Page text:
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Nebraska bar owner finally charged months after allegedly shooting a Black Lives Matter protester

Calls to end racial injustice continue across the country following the brutal murder of George Floyd, an unarmed Black man who was killed by the police. Floyd’s death has sparked a global movement and brought awareness to other violent deaths. While protesting racial injustice in Omaha, Nebraska, a young Black man was killed by a white bar owner on May 30. While police took the bar owner, Jake Gardner, into custody for shooting and killing 22-year-old James Scurlock, Gardner did not face any charges. Prosecutors of the case argued that evidence depicted that Gardner was acting in self-defense, Daily Kos reported.


On Tuesday, three months after the incident, a grand jury charged Gardner, a man with a history of violence, for killing Scurlock. In total, Gardner faces charges of manslaughter, use of a firearm in commission of a felony, attempted first-degree assault, and terroristic threats. If convicted Gardner could face up to 95 years in prison, the Omaha World-Herald reported.

“I’m more anxious now than when I was flying to Iraq,” Gardner told ABC News affiliate KETV, prior to the charge announcement.

The decision to charge Gardner follows community outrage over the decision of local prosecutors to not initially charge him. This national outrage led to the appointment of a special prosecutor, Frederick Franklin, who looked into the case more thoroughly. Douglas County Attorney Don Kleine chose not to initially charge Gardner because he concluded Gardner fired in self-defense after Scurlock jumped on his back following a group altercation. He also shared video footage, which he alleged did not include any racial slurs in the audio, as bystanders had said they heard.

During the news conference Tuesday, Franklin noted that he initially thought he would come to the same conclusion as Kleine, but more evidence was found in recent months, including evidence related to activities Gardner was partaking in prior to coming in contact with Scurlock. He added that Kleine should not be criticized for not pursuing charges earlier.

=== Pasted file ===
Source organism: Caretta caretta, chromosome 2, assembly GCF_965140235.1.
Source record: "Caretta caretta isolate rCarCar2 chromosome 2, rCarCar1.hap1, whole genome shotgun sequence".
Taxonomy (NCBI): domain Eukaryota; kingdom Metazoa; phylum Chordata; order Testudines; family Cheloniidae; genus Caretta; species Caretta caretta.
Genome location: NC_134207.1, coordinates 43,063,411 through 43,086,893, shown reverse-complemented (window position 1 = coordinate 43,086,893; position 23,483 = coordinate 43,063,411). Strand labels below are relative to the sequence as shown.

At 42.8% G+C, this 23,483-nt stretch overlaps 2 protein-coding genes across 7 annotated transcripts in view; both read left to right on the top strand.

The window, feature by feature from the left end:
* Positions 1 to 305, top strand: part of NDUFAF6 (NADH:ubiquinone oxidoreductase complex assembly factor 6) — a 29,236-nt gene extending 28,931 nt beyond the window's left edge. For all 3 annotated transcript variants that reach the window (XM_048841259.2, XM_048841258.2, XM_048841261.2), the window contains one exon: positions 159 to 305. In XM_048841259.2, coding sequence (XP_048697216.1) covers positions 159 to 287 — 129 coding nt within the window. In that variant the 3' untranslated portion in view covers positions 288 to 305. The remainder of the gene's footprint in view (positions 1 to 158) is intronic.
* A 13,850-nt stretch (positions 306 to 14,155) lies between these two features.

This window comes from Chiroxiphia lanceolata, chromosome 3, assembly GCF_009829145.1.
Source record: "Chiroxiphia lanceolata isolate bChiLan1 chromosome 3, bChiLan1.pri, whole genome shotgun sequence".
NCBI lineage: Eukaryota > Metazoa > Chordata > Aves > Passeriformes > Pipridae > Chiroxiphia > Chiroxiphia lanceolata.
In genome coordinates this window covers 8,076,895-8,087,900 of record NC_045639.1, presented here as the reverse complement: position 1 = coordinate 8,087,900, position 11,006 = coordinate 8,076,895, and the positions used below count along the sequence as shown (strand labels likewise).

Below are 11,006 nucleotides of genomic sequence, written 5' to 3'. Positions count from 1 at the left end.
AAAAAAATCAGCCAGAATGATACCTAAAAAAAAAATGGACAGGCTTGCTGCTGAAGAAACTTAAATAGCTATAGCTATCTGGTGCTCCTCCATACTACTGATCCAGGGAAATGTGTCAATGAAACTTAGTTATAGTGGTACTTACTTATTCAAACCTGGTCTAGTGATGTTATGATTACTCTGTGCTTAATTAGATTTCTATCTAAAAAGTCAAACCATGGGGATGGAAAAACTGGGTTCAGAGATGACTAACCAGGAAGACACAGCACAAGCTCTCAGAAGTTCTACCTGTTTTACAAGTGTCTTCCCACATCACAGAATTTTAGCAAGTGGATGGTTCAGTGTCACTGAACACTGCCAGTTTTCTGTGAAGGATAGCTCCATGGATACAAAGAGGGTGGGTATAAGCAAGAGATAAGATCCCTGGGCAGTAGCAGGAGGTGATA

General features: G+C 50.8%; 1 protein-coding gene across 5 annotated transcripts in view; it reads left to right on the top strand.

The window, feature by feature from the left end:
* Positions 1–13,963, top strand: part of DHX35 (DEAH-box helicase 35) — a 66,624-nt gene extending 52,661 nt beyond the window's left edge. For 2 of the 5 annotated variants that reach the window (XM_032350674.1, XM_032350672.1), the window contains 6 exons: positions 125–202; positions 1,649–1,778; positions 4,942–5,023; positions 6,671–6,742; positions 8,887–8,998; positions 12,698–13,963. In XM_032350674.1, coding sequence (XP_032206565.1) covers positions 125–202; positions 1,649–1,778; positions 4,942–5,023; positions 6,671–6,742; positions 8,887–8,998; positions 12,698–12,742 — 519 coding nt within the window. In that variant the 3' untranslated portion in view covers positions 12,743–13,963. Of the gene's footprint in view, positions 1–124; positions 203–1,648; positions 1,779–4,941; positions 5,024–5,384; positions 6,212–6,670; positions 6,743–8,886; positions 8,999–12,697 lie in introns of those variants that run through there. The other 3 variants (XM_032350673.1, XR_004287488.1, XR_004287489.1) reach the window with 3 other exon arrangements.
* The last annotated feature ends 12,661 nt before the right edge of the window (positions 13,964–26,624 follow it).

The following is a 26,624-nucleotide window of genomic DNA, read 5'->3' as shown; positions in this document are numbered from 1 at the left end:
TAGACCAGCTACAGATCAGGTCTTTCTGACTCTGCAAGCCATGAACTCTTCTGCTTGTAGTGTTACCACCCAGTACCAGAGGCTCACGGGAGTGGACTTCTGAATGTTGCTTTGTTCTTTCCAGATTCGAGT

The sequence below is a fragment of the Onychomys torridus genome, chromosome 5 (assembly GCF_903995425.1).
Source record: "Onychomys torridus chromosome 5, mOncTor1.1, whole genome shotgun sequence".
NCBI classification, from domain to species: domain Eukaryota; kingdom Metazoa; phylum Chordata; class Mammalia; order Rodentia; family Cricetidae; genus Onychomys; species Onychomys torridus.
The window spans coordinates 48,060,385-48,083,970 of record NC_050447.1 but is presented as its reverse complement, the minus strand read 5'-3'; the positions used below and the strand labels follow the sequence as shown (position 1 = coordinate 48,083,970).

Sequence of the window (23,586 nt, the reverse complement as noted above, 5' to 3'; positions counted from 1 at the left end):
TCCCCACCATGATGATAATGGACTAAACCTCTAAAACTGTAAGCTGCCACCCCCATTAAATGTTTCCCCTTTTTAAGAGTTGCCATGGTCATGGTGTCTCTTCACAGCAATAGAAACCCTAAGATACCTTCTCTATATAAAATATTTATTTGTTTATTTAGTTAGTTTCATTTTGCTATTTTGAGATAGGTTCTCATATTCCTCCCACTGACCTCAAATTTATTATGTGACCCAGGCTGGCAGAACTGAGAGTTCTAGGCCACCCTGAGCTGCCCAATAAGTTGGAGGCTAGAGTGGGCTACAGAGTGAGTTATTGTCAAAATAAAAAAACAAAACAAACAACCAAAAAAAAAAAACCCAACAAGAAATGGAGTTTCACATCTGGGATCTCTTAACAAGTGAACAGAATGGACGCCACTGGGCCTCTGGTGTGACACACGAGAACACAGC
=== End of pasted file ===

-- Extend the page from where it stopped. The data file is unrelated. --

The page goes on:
“That evidence can reasonably be construed as an attempt to use a firearm for purposes of killing someone,” Franklin said. While the evidence was not described, Franklin confirmed to the Daily Beast that material from Gardner’s cellphone, Facebook Messenger account, and a video from inside his bar was provided to the grand jurors. Additionally, investigators interviewed at least 60 witnesses. While the video did depict Scurlock jumping on Gardner and the two in a scuffle, Franklin shared that newly obtained evidence since the initial investigation “undermines” that Gardner was acting in defense. “And that evidence comes primarily from Jake Gardner himself,” Franklin said.

Despite accusations by Gardner’s relatives and some employees that he is racist, the case was not charged as a hate crime, the Omaha World-Herald reported. “There’s been discussion about whether Jake Gardner is a racist,” Franklin said. “I’m not commenting on whether or not that evidence was presented to the grand jury. … Being a racist is not against the law.” Commenting on the allegations of racism against him, Gardner told the Omaha World-Herald that neither he nor his father are racist. “My family has never said or acted negatively towards anyone based on their skin color or anything of that nature,” he said. But while Franklin did not blame Kleine for his inability to charge Gardner earlier, the Scurlock family attorney, Justin Wayne, expressed otherwise. Wayne called Kleine’s decision a “rush to judgment” and double standard despite Kleine claiming he did not fear a grand jury and was open to it.

“These are not easy decisions,” Kleine said Tuesday. “We make them on a daily basis. When you’re talking about the death of an individual, there’s a lot of emotions, a lot of things that come into play. … We petitioned for this grand jury; we were not afraid of it. They made a decision and we’ll see what happens.”

Speaking about the decision to charge Gardner, Wayne said that “while this family is thankful,” this moment is not a time for celebration. “It was their brother, his son, that lost his life,” he said. “It’s also kind of a disappointment, a reminder, that it was a tale of two cities.”

Now that Gardner has been charged, he will have to either turn himself in or face an arrest warrant, Franklin said. His case will move to trial in which Franklin will serve as the prosecutor. While Gardner is finally being charged, this case depicts the inequality prevalent in our justice system. Without petitioning for a grand jury and public outrage calling for a special prosecutor, the Scurlock family was granted no justice despite investigations. “The fact of the matter is, if you’re black growing up in Omaha, and you brandish a gun, and you run from the cops, and you threaten somebody, you don’t walk away with a $200 fine for disorderly conduct,” Wayne said.

Gardner, an ex-marine, has a long history of arrests and criminal charges and despite this walked away with no charges after murdering Scurlock. Had he been a man of color the situation would most likely have played out very differently.“This isn’t about being vindicated,” Wayne said. “It’s about justice,” James Scurlock II, Scurlock’s father said.

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